European markets had surged after the first round so they had already discounted the success of the pro-Europe candidate. The key political issue is what sort of new Europe will result from an expected reinforcement in Franco-German cooperation but we will, at any rate, have to be patient, if only because of the approaching French, and then German, parliamentary elections.
Oil prices remained volatile due to persistently disappointing news on inventories. However, the May 25 OPEC summit holds out hope that producer countries will extend efforts to regulate supply. The economic recovery had shown signs of running out of steam in recent weeks but this week's economic data suggested it was still on track. In the US, for example, 211,000 jobs were created in April, a rebound from a weak March, while unemployment fell to 4.4%. Germany’s GDP grew 0.6% in the first quarter compared to the fourth quarter of 2016, or 1.7% YoY. In China, the central bank’s efforts to orchestrate a slowdown appeared to be continuing and monetary aggregates declined at a slightly faster pace than expected. Investors have factored in a Chinese slowdown but would start to worry again if it were to be stronger than expected. We have maintained our asset allocation bias in favour of equities as a whole with a preference for the eurozone and Japan.
European markets consolidated after Emmanuel Macron’s presidential election win in France. Quarterly earnings reports continued to have an impact. Banks, telecoms, media and construction lost ground while energy and healthcare led gains.
This week’s upbeat results came primarily from banks. Natixis beat consensus estimates by 8%. All divisions at ING, apart from retail banking in Belgium, performed really well. Crédit Agricole reported reassuring figures across its businesses and showed that costs were under control.
Elsewhere, Deutsche Telekom's results were in line while poor conditions in Spain weighed on Telefonica’s performance. SFR’s results were encouraging. Diageo's sales were in line and management maintained guidance for 2017. Sales at Eiffage rose 8% and the order book grew 7.7%, providing confirmation that construction in France was recovering, notably due to the Grand Paris project. ENI had a good first quarter and generated an impressive EUR 2.6bn in cash flow. Ahold Delhaize’s first quarter net earnings soared 73% despite an unfavourable deflationary trend in the US.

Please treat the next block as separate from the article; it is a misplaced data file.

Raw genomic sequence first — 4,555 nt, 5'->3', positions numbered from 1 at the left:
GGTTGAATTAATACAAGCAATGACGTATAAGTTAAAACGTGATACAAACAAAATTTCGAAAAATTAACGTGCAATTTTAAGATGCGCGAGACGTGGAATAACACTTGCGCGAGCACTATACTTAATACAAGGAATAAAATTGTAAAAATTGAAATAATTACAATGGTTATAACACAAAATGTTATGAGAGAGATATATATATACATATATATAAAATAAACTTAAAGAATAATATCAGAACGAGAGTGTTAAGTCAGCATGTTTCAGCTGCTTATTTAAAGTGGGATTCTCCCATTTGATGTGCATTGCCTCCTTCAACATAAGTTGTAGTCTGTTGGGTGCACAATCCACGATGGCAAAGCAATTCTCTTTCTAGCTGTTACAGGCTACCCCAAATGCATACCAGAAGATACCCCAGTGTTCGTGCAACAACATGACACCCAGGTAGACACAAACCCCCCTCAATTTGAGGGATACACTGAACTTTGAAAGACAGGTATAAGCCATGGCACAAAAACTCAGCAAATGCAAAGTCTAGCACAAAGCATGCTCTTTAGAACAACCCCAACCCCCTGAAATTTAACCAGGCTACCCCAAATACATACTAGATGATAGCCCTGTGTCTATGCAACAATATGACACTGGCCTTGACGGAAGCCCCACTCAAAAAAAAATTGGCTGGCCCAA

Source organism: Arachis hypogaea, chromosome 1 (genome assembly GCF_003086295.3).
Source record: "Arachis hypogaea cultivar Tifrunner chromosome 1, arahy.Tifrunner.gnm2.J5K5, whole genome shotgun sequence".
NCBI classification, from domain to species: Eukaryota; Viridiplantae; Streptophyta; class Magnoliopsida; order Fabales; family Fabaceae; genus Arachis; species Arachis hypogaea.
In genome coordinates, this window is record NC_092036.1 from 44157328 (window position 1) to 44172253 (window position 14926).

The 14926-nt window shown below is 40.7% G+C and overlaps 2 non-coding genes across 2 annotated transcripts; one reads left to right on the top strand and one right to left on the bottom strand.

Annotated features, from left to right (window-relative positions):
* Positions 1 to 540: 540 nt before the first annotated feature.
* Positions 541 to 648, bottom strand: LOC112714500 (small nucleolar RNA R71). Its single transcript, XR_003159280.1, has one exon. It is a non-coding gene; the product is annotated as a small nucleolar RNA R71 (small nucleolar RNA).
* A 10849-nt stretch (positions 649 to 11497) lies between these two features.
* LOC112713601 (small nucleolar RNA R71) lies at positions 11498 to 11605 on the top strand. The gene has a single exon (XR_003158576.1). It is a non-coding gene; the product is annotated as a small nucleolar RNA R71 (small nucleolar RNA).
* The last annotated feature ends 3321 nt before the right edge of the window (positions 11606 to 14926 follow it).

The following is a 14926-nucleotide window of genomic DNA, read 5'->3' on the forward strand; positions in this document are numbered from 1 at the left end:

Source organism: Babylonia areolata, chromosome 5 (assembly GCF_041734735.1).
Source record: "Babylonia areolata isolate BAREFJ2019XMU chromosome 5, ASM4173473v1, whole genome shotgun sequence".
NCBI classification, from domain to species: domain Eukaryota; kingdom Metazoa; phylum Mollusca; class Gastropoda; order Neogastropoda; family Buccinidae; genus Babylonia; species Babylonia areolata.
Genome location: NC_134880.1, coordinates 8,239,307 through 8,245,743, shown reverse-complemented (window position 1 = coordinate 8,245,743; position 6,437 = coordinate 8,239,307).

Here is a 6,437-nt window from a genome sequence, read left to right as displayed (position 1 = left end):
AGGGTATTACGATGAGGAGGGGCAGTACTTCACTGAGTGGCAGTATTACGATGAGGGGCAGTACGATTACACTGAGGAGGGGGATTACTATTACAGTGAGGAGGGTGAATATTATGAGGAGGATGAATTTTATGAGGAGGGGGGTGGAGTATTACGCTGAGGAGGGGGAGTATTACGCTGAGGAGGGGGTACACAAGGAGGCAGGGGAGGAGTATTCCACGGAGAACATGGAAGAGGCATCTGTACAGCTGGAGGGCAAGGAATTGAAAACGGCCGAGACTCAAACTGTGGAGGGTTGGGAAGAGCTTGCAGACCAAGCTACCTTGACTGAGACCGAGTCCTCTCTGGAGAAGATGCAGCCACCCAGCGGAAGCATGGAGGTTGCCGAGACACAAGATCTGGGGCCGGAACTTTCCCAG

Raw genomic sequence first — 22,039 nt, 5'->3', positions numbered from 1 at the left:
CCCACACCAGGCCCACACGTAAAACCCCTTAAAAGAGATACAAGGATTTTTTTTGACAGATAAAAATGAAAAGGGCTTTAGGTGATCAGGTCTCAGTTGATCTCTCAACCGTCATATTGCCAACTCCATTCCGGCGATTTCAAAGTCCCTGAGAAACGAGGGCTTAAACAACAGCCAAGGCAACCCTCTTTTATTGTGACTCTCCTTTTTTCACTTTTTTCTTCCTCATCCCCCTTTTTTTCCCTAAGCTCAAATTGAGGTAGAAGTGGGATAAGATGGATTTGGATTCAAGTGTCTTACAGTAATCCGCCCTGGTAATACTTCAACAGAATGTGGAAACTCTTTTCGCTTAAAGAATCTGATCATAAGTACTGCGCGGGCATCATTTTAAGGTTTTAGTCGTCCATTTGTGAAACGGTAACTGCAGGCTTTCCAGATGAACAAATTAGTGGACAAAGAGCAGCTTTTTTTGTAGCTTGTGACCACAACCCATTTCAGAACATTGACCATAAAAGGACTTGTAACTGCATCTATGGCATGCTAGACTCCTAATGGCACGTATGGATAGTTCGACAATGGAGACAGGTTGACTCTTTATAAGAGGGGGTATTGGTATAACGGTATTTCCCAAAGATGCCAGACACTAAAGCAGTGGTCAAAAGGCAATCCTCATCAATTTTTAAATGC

In M&A news, Akzo Nobel rejected PPG’s third bid. PPG now has until June 1st to file its official bid with the Dutch market authorities. Danone is reportedly in talks with China’s Yili Industrial to buy its Stonyfield bio yoghurts for USD 850m which is more than expected. Adidas has sold its golf brands TaylorMade, Adams Golf and Ashworth to private equity fund KPS Capital Partners for USD 425m. Vivendi has launched a EUR 9.25 a share bid on Havas. The price represents an 8.8% premium.
The S&P edged lower while the Nasdaq hit new records and ended the period at 6,130. There was little macroeconomic news as the earnings seasons drew to a close. The US and China signed a trade deal giving US beef producers, electronic payment companies and natural gas players access to the Chinese market. This was a long way from Donald Trump's recent declarations on China. As such, it echoes his shift on NAFTA barely two weeks ago when he finally decided a unilateral exit from the agreement was no longer on the cards.
Out of 455 companies to have reported first quarter results, 339 have managed to beat expectations while 107 have fallen short. Aggregate EPS came in at USD 30.71 or 14.59% higher than in the first quarter of 2016 and 5.14% more than consensus expectations of USD 29.21.
Apple's market cap hit more than USD 800bn, a new record. Valeant climbed by almost 9% after the legal dispute over Xifaxan was settled favourably. Whole Foods Market gained more than 2% on upbeat figures and news of a share buyback. AAL and UAL rose by close to 5% after the former reported strong passenger traffic figures. Marriott advanced by 6%, also on strong results.
Among disappointments, department store chain Macy’s tumbled 17% when sales missed expectations and other sector stocks like JC Penney (-7%) and Kohls (-8%) were dragged down with it. Disney also saw strong selling when its partly owned ESPN sports channel reported disappointing ad revenues and because of the weak consumer segment. This earnings season has been rather difficult for media companies. Over the last 5 trading sessions, energy and technology led advances. Financials and healthcare were the worst performing sectors.